Why I Care About an Apple HDTV

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I'll admit it, I'm very intrigued by the prospects of an Apple HDTV offering.


Dec. 19, 2012 — by .(JavaScript must be enabled to view this email address)

OK, I’ll bite. Web editor Grant Clauser made a strong case as to why a long-rumored HDTV entrance from Apple excites him about as much as an HD-DVD comeback. I’m no Apple fanboy, but it seems like almost anything that comes out of Cupertino is gold, although it’s still too early to tell if Tim Cook has the same Midas touch of Steve Jobs.

For the sake of argument—and perhaps an impending mega-cool television option to create more buzz for a category that’s kind of returning to glory with smart TVs and Ultra HD (I would add 3D to that list, but the buzz on that turned out to be a mixed bag at best, largely thanks to Hollywood’s role, but that’s another story).

So following in the footsteps of Electronic House commenter Steve Crabb’s well-pointed counters to Grant’s blog, here goes with five-plus reasons why I care about—or at least am highly intrigued by—the possibilities of Apple HDTV.

1. (Apple is all about software.) Yes, Apple may be much about software, but there is definitely some hardware substance … and style. The hardware design flair goes all the way back to the original Macintosh computer to the colorful iMacs to the splash that iPod made on its arrival and so on. The products’ designs are just different, plain and simple, and they’ve always screamed sleek. I haven’t done analytic measurements of the brightness, contrast or colors on the iMac monitors but the ones here in our office are stunning and they are mainly used by the graphic designers, so there must be some quality image rendering capabilities. The MacBook Air is about as astonishing a computer product as I’ve seen, and again, I say that not as an Apple fanboy but merely a tech enthusiast who can appreciate why others might like the product.

2. (It would be expensive.) Expensive works for Apple, and people overlook the pricing to pay for what they perceive to be that premium-performance experience. Others pay for the pricier MacBooks over laptop PCs, whose prices have shrunk similarly to that of televisions, because they do not have to worry about the old “blue screen of death” and other performance issues they feel Apple delivers. I have a brand new Lenovo ThinkPad with what seems like good processing power, and yet I frequently deal with my web browser “Not responding.” Before this I had a MacBook hand-me-down from 2005 that rarely stalled even though its best days were clearly behind it toward the end. And my BlackBerry? Ugh. I never hear iPhone users saying they have to pull out the battery to reboot like I have to do once every couple of weeks when my phone goes haywire (yes, my contract ends next month and I can’t wait). Apple should insist on premium performance from any TV product it puts forth. The company has raised the bar so high that anything less would be failure—look at the Apple maps fiasco.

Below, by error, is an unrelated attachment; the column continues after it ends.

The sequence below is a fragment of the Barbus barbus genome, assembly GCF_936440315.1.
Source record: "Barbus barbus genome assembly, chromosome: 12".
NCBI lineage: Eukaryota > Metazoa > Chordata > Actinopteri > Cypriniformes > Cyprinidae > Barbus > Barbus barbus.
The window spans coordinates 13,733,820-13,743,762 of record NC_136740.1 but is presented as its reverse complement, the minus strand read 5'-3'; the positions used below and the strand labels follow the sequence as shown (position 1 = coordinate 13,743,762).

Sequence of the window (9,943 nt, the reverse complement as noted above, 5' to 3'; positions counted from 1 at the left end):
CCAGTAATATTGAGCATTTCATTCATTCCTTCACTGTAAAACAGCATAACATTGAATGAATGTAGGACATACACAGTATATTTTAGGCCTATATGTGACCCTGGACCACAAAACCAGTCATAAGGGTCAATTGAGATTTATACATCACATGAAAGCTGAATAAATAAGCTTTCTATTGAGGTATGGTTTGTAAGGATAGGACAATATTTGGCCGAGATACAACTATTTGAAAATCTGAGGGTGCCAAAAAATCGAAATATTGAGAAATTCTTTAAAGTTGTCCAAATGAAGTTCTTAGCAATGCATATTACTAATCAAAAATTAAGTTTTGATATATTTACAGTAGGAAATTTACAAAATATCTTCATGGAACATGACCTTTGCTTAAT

3. (TVs are marketed, sold and installed differently than portable or computing devices.) No, fanboys probably won’t be camping out for a TV, and especially they won’t be purchasing a new one every year or two years. But people make purchases as much out of emotion and devotion as they do for other reasons, and perhaps no other company has benefited from that as much as Apple. They also buy brands as status badges (whether that status says “I’m cool,” “I’m current” or “I’m wealthy”), and again Apple has reaped rewards here. What other electronics manufacturer’s logo can you find on car windows like a Grateful Dead sticker? I’ll be very interested in how they market a TV product, because it is a very different purchase than a mobile product. Apple also has the ability to leverage its stores and their personnel, who may not be savvy yet to sell TVs, but they’d be able to talk the talk in terms of its integration (or built-in capabilities) with other Apple products (we’ll get to that in No. 5). There’s also a large network of custom electronics pros who sell Savant—automation and A/V systems based on Apple platform—that probably would embrace adding a premium HDTV into the mix.

4. (It won’t be plasma.) I love plasma, too, but even I will concede that unfortunately it’s a technology that has started going the way of the RPTV in recent years. If you look at Apple’s computer monitors and all their pizzazz, if the company can find a way to replicate that in a larger form factor the TV will be stunning. Heck, a couple of years ago Sharp was churning out HDTVs that almost looked a little too much like a huge iPhone … and if Apple went with something that looked like it was part of the iThings family that probably wouldn’t be a bad thing. Going edge-lit or back-lit LED would fall in line with today’s TV trend of ultra-thinness, which we know Apple already covets with its MacBook Air and iPads.

5. (What will it do differently?) Hey, I don’t really need Siri on my TV either. And I’m not so certain a touch-capacitive TV is the way to go, because Apple would have to find a way to include a nice protective film over the glass so things don’t get smudgy. And I agree that AirPlay baked in would be one big differentiator. But why stop there? Why not simply incorporate Apple’s entire media ecosystem into such a presumably expensive product. Just put Apple TV technology into the HDTV and give everyone streaming, iTunes, rentals and purchases right from their big screen. Let ‘em use all the Apps they want and give ‘em an included iPad mini or iPod touch to use as a dedicated control device.

6. (Bonus reason: It won’t be a projector.) Well, I can’t argue with that. But if Roku can get involved in a streaming projector, I’ll look forward to the competitor “powered by Apple TV” streaming someday.


 



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